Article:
After 29 years on the El Segundo police force, Chief J. Clark Devilbiss is leaving to take on a new career--as a professional masseur.
Unlike some retirees who spend the happy hour of their lives taking it easy, Devilbiss plans to teach others to relax through deep-tissue muscle massages.
His sudden, somewhat surprising career switch has raised eyebrows and curiosity among El Segundo residents.
"At first they suspect some kind of controversy because my retirement was a bit sudden," Devilbiss said. "Then, when I tell them that I plan to work in a massage clinic they just don't know what to think."
Bothered by Word
Just the word massage makes people uneasy, he said, because massage parlors are sometimes a front for prostitution.
"They think it's kind of kinky at first. But those residents who know me and my athletic background realize that this a legitimate endeavor."
A self-described physical fitness buff and longtime member of the Manhattan spa, Devilbiss makes frequent trips to a posh San Diego spa to get massages himself.
Citing a need for legitimate massage businesses in the South Bay, the 55-year-old police chief plans to offer a massage clinic at the Manhattan Athletic Club for Men in Manhattan Beach. "There is nothing like a good massage to move the blood all around, relax the muscles and make someone feel good after a good workout or a hard day's work," Devilbiss said.
Shortly after his retirement, which takes effect Friday, Devilbiss will work at the health club as a trainer until he completes a 3-month course on massage technique at the Institute of Psycho Structural Balancing in Santa Monica.
There, he will learn the art of deep-tissue, Swedish and Oriental massage. His clinic, to be open to both members and non-members of the athletic club, is scheduled to begin in mid-April.
"People tell me they can't wait," Devilbiss said, "but I don't know if they are exited to have a professional massage or if they're just curious to see what the old chief can do."
Six months ago, Devilbiss said he would have scoffed at the prospect of running a massage clinic. But the unexpected death of his sister, Joanne Hauber, last month prompted the chief to abandon earlier plans to retire on his 30-year anniversary with the force next October and go into private security.
'Life Is Too Short'
"I've always wanted to do a lot of things outside of law enforcement," he said. "My sister's death made me realize that life is too short not to do what you want to do."
Devilbiss, a longtime El Segundo resident, said his wife Patricia and three grown children all support his new career choice.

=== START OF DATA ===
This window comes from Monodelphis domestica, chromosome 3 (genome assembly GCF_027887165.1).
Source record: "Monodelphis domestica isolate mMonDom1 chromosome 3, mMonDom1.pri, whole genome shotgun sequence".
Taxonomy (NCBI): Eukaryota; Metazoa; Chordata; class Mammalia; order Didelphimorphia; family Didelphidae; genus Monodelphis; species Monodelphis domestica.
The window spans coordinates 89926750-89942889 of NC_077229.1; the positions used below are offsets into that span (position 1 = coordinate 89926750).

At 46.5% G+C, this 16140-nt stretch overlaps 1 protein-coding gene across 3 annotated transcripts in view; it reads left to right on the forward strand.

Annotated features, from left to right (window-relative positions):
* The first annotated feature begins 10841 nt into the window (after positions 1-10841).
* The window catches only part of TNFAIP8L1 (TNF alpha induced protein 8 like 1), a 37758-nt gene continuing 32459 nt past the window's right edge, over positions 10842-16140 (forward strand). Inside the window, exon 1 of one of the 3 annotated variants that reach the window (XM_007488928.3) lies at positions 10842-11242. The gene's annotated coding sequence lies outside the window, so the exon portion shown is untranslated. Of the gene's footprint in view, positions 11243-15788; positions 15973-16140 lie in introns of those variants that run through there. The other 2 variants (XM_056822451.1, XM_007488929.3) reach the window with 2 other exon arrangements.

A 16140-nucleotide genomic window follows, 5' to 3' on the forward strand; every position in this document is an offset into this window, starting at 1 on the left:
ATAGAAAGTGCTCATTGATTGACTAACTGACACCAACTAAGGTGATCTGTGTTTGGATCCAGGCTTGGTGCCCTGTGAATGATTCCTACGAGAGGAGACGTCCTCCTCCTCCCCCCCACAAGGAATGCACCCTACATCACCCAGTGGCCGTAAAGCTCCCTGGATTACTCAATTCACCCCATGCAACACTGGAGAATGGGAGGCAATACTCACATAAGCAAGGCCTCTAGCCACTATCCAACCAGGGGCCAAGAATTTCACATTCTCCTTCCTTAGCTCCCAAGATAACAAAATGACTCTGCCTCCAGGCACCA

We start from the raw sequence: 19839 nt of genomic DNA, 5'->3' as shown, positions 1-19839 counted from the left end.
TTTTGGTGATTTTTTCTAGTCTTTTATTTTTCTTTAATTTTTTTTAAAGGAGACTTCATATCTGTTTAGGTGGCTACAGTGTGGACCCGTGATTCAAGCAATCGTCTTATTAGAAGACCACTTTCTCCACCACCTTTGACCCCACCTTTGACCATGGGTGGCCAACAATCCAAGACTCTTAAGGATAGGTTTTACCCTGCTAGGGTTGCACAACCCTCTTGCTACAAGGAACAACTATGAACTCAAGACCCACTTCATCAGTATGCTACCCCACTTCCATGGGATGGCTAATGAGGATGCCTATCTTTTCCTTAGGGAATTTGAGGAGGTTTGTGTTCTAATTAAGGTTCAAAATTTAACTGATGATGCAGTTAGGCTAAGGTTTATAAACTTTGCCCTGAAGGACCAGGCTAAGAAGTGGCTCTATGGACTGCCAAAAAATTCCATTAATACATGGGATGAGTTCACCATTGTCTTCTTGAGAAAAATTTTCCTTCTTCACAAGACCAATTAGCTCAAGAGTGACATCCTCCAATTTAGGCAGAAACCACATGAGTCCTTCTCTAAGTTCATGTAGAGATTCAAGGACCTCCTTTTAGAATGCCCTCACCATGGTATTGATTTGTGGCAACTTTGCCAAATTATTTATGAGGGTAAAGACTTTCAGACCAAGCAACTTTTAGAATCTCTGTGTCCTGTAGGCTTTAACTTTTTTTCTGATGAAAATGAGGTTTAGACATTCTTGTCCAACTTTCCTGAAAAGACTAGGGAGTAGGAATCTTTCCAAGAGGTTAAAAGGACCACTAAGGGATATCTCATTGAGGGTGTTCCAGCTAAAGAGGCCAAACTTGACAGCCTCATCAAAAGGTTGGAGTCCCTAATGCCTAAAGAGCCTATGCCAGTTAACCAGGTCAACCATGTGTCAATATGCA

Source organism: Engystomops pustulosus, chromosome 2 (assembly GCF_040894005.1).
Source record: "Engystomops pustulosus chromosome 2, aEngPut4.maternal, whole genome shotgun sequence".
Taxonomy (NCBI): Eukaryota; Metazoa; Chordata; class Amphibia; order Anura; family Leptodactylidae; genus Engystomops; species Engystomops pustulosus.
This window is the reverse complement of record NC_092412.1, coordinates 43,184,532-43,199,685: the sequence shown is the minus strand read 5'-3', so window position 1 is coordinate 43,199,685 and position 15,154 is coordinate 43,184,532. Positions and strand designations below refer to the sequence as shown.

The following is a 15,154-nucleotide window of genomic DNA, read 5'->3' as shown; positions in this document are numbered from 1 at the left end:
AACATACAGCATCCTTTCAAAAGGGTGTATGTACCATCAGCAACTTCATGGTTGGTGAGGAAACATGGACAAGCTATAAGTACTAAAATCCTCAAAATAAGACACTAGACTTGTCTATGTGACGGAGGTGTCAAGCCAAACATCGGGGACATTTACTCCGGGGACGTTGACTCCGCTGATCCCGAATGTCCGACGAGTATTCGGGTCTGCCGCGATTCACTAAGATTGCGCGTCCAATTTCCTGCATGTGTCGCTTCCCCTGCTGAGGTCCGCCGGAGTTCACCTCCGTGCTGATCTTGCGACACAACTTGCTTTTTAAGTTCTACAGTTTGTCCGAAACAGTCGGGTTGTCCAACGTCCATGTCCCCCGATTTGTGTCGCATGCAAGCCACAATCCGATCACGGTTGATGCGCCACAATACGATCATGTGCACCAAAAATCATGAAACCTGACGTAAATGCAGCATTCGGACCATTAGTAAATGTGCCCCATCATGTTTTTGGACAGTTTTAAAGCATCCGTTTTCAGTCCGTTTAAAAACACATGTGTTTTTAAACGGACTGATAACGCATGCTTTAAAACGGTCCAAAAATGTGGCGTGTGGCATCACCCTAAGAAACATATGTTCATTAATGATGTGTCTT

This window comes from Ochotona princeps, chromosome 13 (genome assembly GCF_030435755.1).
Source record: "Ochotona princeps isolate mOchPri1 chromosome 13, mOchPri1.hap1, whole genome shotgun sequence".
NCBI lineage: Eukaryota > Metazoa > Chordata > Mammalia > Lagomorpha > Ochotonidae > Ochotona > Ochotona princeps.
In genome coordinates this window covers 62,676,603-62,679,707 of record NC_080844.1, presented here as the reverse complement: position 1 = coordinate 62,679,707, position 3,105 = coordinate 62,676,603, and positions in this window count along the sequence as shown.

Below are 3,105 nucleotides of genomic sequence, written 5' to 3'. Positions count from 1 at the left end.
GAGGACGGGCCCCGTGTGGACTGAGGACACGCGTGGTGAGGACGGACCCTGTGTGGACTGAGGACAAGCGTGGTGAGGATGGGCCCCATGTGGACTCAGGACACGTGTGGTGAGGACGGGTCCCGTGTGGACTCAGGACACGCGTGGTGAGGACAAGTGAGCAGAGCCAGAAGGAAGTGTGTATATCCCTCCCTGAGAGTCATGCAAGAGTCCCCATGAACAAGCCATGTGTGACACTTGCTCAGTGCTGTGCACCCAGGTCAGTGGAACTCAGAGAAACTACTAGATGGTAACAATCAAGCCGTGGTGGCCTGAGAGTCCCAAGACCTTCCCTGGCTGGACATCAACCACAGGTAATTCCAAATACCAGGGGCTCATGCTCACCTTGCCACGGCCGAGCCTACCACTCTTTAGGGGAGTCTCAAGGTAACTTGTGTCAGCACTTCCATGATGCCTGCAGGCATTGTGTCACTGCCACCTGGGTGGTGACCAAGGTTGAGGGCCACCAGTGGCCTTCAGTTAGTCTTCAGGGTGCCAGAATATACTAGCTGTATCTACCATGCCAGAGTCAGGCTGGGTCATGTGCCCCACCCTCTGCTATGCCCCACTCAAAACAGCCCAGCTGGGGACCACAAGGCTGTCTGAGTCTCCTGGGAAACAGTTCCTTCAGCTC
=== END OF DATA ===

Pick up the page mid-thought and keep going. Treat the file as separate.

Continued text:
Though department, union and city officials say they wish only the best for the retiring chief, all of those interviewed expressed disappointment at seeing him leave at what appeared to be the peak of his career.
"The best thing he could do for me is make sure I don't have to worry about the Police Department, and that's what he has done," said City Manager Nicholas Romaniello.
"We are sure going to miss his outlook on life," said Capt. Tim Grimmond. "He taught us all that we have to always think of the people we serve, not just the badge we wear."
The city is advertising in professional publications for a new chief and has received five applications so far.
Throughout his two-year stint as police chief, Devilbiss has prided himself on his involvement in what he calls "the little city by the sea."
He said his office is bombarded with calls from parents seeking advice on dealing with troublesome children and from neighbors who need a mediator to settle property disputes. "I always listen," he said. "Sometimes that's all it takes and they solve the problem themselves."
Said Vern Wood, former deputy chief: "He always had this keen sense about people, like he could read them or something."
Devilbiss refers to his relationship with the city as a "good marriage," noting that he was "fortunate enough to rise through the department ranks rather quickly."
In 1957, after less than a year on the force, Devilbiss received his first promotion when he was assigned to investigate one of the South Bay's most notorious homicides--a case that was never solved.
The incident began at Rosecrans and Van Ness avenues, along what was then a lovers' lane. A man attacked two teen-aged couples, forced them to undress and raped one of the girls. Fleeing in the victims' car, the man was pulled over by El Segundo officers Milton (Gus) Curtis and Richard Phillips for running a red light at Rosecrans and Sepulveda Boulevard.
Before Phillips could finish dating the ticket, the man shot both officers three times. Curtis died instantly. Phillips managed to radio for help before dying.
"Working on this case was quite prestigious," Devilbiss said, noting that it received nationwide attention.
For him the case meant more than a promotion. It was a chance to hunt for his partner's killer. Except for a last-minute scheduling change, Devilbiss, not Curtis, would have been with Phillips that night.
"If I were with Phillips . . . I'm not sure about anything, but maybe things would have been different," Devilbiss said.
Today, almost 30 years later, he still feels frustrated that the killer was never found. He rattles off the case number as if it were his phone number, and keeps the ticket Phillips was writing and other mementoes of the case in his office.
His intense commitment to the investigation eventually helped gain him an administrative position as assistant to Police Chief Thomas DeBerry in 1967. Four years later he was promoted to captain and in 1983 he moved up to chief.
"After such a successful career, people just can't believe I'm leaving the Police Department to work at a health club," Devilbiss said.
"But I've done all I wanted to do here. It's time to move on before life passes me by."